The team, writing in the journal Scientific Research, worked with a call centre to analyse data from 3013 calls: the true call duration and whether the customer felt they received (using a simple yes/no response in each case) good service, sufficient information, and, the key measure, a timely service, termed time satisfaction. An initial analysis showed time satisfaction was correlated quite highly with satisfaction with service and information, and a more modest negative correlation with call duration. The size of the effects weren't directly compared.
A follow-up analysis split the data into four groups based on actual call time; for instance the 'low' group contained calls under two minutes in duration. In every group, a 'yes' for time satisfaction was much more likely to be found alongside yeses for service and information. Meanwhile, the relationship between time satisfaction and actual time was much milder, and in the low time group the effect was too weak to be significant. The authors argue that 'with waiting times being so low, time lost its value and that satisfaction with information and service were more important'.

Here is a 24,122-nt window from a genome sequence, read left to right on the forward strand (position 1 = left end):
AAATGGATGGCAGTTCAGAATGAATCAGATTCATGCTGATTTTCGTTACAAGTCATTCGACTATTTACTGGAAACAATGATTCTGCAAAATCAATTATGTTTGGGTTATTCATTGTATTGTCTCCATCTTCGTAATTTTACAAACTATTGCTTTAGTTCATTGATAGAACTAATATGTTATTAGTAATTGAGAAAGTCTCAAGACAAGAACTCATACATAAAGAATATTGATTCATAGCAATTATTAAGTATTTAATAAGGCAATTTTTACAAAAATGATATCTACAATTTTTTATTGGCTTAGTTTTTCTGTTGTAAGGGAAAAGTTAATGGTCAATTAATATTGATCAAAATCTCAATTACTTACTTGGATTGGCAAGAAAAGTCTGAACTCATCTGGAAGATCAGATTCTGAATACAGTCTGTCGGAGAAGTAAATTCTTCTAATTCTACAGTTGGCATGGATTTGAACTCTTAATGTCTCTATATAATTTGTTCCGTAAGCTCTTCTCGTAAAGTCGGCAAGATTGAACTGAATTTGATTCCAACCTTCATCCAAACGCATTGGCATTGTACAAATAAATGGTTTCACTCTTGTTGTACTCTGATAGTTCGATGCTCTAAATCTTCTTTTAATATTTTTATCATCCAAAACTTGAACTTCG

But wait. Let's imagine that data had been split by call time, but rather than four groups there were many; so many that a single one only contained calls lasting 10m30s to 10m31s. We'd be unsurprised if within that group (and all its counterparts), call time was irrelevant; the range of possible times is so restricted that there is no interesting difference left. The chosen analysis produces a milder version of this 'restriction of range', disproportionately reducing the chances of detecting any effects for actual call time.
The study shows that satisfaction on timely call handling is coloured by factors aside from actual call time, and it's good to remind organisations that perceptions are not formed solely by such objective features. However, this research design doesn't actually put us in a position to rank these different aspects of a call.